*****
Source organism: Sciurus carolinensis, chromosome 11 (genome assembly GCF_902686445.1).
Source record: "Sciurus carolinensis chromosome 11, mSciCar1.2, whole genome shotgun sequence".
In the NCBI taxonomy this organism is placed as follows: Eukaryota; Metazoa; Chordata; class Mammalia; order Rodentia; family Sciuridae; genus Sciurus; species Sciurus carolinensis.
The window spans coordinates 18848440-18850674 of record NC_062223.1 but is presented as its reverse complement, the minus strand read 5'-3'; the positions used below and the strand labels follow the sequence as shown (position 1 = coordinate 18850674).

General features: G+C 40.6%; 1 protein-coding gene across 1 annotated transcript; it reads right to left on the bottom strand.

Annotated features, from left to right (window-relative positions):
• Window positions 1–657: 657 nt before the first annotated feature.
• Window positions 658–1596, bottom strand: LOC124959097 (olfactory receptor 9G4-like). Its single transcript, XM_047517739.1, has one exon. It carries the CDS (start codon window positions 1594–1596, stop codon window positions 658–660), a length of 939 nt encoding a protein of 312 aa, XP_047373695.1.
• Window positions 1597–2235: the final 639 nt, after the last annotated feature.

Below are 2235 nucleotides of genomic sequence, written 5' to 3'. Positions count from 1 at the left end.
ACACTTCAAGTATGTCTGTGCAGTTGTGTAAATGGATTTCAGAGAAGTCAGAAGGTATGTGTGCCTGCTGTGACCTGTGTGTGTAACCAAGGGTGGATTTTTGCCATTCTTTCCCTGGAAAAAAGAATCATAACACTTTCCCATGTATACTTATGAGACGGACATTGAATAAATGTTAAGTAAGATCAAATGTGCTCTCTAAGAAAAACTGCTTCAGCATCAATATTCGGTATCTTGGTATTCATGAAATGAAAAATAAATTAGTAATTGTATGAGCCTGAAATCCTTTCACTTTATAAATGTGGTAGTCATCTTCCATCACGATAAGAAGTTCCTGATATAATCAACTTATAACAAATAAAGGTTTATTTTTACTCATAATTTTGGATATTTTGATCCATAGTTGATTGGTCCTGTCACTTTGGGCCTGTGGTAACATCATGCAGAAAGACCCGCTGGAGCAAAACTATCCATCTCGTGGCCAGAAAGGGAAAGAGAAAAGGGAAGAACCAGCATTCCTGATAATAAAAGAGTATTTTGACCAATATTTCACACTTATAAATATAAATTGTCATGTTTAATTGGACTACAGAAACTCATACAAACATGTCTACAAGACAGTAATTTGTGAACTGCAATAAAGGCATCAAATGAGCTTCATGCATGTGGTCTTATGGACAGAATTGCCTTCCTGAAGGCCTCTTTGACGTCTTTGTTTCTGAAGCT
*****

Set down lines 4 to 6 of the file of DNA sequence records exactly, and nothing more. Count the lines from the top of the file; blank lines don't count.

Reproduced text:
The window spans coordinates 18848440-18850674 of record NC_062223.1 but is presented as its reverse complement, the minus strand read 5'-3'; the positions used below and the strand labels follow the sequence as shown (position 1 = coordinate 18850674).

General features: G+C 40.6%; 1 protein-coding gene across 1 annotated transcript; it reads right to left on the bottom strand.

Annotated features, from left to right (window-relative positions):